Sir Keir Starmer draws up his OWN Rwanda plan alternative in bid to tackle soaring migration

The Labour Party is said to be drawing up its own alternative to the Rwanda migration plan, as part of an attempt to neautralise attacks from the Conservative Party ahead of a general election.

Sir Keir Starmer has faced criticism from the Tories claiming he is soft on migration.

But sources told the Times the Labour leader is considering detailed plans for offshore processing schemes, which would see asylum seekers have their claims processed overseas.

However, he is said to have ruled out introducing Rwanda-style deportations.


Three tests must be met in order to secure the party's seal of approval, shadow ministers and party officials working on the plans have warned.

They have warned it must be cost-effective and credible enough to deter migrants from crossing the channel.

It also must clear the legal hurdles which have left the Government's Rwanda scheme beleaguered by issues.

The main difference between Labour's plan and the current proposals put forward by the Tories is that any refugees who are granted asylum status in the offshore processing centres would be returned to the UK.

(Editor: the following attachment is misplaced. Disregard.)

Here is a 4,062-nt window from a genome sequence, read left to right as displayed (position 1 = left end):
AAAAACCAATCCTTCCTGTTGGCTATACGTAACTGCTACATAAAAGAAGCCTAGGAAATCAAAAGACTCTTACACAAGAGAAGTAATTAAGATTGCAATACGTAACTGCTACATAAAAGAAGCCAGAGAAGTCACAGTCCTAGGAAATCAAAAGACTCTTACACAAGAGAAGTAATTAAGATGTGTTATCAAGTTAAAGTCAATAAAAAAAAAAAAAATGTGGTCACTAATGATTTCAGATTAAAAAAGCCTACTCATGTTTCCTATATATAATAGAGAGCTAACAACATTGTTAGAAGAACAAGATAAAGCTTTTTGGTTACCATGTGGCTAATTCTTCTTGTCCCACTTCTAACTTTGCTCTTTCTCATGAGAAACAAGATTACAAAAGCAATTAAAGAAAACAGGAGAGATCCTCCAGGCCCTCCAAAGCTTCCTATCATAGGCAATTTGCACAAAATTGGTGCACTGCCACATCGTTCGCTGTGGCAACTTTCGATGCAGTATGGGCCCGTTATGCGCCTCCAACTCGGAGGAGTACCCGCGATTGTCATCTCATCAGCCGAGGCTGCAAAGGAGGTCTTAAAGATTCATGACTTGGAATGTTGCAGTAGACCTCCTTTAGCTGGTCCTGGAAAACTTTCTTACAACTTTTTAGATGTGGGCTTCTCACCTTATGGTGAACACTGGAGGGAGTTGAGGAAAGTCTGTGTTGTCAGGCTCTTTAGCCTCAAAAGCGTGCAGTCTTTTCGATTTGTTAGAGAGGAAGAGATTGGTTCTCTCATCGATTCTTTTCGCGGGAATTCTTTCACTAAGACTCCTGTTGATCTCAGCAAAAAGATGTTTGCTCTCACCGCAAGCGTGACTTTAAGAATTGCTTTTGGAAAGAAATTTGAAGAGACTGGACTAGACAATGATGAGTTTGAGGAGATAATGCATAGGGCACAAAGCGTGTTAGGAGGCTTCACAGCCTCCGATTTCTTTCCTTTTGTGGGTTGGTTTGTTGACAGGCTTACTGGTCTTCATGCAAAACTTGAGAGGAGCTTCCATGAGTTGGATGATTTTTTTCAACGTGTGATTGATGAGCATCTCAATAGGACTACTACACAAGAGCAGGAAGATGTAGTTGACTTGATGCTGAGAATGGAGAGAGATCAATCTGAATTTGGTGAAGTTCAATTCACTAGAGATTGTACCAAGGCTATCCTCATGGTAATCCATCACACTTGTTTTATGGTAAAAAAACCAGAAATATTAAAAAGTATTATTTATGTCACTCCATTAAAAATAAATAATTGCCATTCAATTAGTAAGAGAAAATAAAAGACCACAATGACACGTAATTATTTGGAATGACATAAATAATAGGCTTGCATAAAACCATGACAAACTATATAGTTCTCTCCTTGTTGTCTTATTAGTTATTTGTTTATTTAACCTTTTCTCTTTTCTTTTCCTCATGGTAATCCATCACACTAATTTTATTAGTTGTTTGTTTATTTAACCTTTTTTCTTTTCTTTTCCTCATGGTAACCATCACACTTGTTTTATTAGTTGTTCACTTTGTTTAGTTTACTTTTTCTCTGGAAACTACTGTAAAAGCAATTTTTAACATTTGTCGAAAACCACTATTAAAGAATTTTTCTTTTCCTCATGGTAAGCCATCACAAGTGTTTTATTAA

A senior Labour source told the Times: "We've always looked at the small boats issue as a problem that needs to be solved, and we've always been open to a range of possible solutions."

They added: "The Tories like to compare Rwanda to the schemes tht other European countries are considering, but this is a false comparison because other European governments are looking at options around offshore processing, whereas the Rwanda scheme is about sending asylum seekers to another country permanently".


Sunak's Government introduced new emergency legislation this month in an attempt to address the Supreme Court's issues with the plan.

While the Bill passed its second reading with a majority of 44 - by 313 votes to 269 - a significant number of MPs abstained due to concerns over the legislation.

The Safety of Rwanda Bill looks to address concerns expressed in last month's Supreme Court ruling by declaring Rwanda is a safe country to send asylum seekers to.

It also stops flights being grounded for legal reasons by allowing ministers to disapply sections of the Human Rights Act.

The right wing of the party wants the legislation to go further to stop obstacles arising.

However, Home Secretary James Cleverly has suggested the legislation already "pushed at the edge of the envelope" on international law.

Rwanda also told Sunak it will withdraw from the treaty if the UK were to breach its "international obligations".

from GB News

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